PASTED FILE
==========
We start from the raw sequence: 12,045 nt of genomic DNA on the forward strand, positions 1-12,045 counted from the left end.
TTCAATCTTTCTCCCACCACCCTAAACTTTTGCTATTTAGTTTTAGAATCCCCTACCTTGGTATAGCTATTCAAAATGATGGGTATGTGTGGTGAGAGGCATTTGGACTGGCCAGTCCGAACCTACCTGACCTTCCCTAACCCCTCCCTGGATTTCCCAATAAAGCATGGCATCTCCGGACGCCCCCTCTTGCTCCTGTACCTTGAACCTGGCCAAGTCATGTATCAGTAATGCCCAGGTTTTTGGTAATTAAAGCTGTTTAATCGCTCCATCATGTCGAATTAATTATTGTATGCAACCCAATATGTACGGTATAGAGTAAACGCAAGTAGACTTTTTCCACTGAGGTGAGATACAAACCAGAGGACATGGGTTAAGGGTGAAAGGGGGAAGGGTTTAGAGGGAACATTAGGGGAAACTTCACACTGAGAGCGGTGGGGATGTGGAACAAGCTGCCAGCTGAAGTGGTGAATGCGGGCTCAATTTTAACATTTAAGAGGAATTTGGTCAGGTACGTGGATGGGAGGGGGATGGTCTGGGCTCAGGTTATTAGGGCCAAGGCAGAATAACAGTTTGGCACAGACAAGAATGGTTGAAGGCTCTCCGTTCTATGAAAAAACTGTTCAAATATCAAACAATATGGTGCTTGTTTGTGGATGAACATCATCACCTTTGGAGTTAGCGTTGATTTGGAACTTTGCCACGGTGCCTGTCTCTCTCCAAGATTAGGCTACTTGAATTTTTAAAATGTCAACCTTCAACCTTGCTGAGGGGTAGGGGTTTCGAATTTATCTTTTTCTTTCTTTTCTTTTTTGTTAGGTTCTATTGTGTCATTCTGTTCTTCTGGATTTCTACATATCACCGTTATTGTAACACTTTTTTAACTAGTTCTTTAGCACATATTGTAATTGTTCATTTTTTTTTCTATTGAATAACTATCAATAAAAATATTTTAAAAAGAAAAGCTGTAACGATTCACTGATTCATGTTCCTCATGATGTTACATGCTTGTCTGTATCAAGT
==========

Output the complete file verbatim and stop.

We start from the raw sequence: 12,045 nt of genomic DNA on the forward strand, positions 1-12,045 counted from the left end.
TTCAATCTTTCTCCCACCACCCTAAACTTTTGCTATTTAGTTTTAGAATCCCCTACCTTGGTATAGCTATTCAAAATGATGGGTATGTGTGGTGAGAGGCATTTGGACTGGCCAGTCCGAACCTACCTGACCTTCCCTAACCCCTCCCTGGATTTCCCAATAAAGCATGGCATCTCCGGACGCCCCCTCTTGCTCCTGTACCTTGAACCTGGCCAAGTCATGTATCAGTAATGCCCAGGTTTTTGGTAATTAAAGCTGTTTAATCGCTCCATCATGTCGAATTAATTATTGTATGCAACCCAATATGTACGGTATAGAGTAAACGCAAGTAGACTTTTTCCACTGAGGTGAGATACAAACCAGAGGACATGGGTTAAGGGTGAAAGGGGGAAGGGTTTAGAGGGAACATTAGGGGAAACTTCACACTGAGAGCGGTGGGGATGTGGAACAAGCTGCCAGCTGAAGTGGTGAATGCGGGCTCAATTTTAACATTTAAGAGGAATTTGGTCAGGTACGTGGATGGGAGGGGGATGGTCTGGGCTCAGGTTATTAGGGCCAAGGCAGAATAACAGTTTGGCACAGACAAGAATGGTTGAAGGCTCTCCGTTCTATGAAAAAACTGTTCAAATATCAAACAATATGGTGCTTGTTTGTGGATGAACATCATCACCTTTGGAGTTAGCGTTGATTTGGAACTTTGCCACGGTGCCTGTCTCTCTCCAAGATTAGGCTACTTGAATTTTTAAAATGTCAACCTTCAACCTTGCTGAGGGGTAGGGGTTTCGAATTTATCTTTTTCTTTCTTTTCTTTTTTGTTAGGTTCTATTGTGTCATTCTGTTCTTCTGGATTTCTACATATCACCGTTATTGTAACACTTTTTTAACTAGTTCTTTAGCACATATTGTAATTGTTCATTTTTTTTTCTATTGAATAACTATCAATAAAAATATTTTAAAAAGAAAAGCTGTAACGATTCACTGATTCATGTTCCTCATGATGTTACATGCTTGTCTGTATCAAGT